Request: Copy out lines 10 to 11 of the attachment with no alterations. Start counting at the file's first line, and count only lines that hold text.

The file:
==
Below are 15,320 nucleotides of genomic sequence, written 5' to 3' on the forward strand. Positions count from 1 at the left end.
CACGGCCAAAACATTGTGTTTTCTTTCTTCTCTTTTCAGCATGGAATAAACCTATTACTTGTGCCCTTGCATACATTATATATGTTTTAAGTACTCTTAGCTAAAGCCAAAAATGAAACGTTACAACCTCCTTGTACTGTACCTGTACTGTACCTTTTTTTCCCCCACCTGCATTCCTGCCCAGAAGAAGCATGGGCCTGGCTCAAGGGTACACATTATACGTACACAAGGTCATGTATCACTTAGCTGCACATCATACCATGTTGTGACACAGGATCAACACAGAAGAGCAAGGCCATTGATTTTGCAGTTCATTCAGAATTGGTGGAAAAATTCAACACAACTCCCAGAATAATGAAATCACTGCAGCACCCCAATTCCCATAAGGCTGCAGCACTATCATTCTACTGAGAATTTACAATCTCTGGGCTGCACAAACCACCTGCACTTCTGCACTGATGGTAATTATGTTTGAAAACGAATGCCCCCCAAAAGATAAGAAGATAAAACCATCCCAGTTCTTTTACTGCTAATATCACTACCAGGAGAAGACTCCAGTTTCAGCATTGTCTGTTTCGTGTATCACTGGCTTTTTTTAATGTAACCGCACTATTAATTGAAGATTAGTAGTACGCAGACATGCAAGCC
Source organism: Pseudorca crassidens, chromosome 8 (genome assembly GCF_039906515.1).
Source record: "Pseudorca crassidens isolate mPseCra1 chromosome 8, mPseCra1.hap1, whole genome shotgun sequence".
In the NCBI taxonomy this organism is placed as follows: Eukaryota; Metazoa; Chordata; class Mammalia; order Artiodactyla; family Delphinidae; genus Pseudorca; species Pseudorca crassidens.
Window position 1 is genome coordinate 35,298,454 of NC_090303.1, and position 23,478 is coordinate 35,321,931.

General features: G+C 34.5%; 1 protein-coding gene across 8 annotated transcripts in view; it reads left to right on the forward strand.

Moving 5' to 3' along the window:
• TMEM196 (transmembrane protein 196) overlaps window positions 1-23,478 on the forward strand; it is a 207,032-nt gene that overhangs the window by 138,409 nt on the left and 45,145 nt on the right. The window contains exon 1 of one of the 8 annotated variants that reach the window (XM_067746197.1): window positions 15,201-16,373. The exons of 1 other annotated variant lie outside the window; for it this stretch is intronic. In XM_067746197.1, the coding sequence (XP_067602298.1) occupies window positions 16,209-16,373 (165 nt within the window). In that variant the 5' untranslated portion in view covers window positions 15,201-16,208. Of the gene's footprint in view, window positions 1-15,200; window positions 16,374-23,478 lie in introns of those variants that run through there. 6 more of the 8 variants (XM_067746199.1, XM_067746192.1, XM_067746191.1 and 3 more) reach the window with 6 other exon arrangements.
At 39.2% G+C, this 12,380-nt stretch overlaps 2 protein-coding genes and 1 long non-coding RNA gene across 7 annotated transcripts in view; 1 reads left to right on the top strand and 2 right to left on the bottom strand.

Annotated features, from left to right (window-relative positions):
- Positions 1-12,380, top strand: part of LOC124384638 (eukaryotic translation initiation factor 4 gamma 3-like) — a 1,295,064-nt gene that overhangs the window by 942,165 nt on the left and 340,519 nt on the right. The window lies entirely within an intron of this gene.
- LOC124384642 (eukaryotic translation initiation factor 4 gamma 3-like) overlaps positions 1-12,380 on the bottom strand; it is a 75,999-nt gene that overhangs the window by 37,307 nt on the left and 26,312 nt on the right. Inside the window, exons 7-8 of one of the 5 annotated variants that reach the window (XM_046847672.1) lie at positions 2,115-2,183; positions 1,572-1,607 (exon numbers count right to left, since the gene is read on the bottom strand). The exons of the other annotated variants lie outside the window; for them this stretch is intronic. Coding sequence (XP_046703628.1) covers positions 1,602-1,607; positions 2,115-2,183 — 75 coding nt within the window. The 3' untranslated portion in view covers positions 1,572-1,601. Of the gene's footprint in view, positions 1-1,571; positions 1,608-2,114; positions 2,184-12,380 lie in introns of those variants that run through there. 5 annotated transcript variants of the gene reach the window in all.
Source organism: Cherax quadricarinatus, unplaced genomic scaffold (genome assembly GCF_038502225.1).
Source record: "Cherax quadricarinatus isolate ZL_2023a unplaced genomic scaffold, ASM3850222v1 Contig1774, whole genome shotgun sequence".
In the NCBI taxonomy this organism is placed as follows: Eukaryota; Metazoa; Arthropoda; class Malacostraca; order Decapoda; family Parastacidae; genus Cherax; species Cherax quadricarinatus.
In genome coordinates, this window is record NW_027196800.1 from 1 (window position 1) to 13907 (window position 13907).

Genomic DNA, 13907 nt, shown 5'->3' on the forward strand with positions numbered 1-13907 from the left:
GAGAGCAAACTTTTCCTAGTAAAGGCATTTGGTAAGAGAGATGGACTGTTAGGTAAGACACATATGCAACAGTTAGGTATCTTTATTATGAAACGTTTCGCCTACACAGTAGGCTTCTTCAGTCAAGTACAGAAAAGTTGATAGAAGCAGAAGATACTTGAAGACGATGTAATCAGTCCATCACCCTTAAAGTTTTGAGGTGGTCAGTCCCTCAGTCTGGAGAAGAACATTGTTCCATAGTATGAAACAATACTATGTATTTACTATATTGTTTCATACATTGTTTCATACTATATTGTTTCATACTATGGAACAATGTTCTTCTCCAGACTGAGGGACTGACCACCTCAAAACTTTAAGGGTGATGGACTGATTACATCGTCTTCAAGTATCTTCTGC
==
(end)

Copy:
At 39.2% G+C, this 12,380-nt stretch overlaps 2 protein-coding genes and 1 long non-coding RNA gene across 7 annotated transcripts in view; 1 reads left to right on the top strand and 2 right to left on the bottom strand.

Annotated features, from left to right (window-relative positions):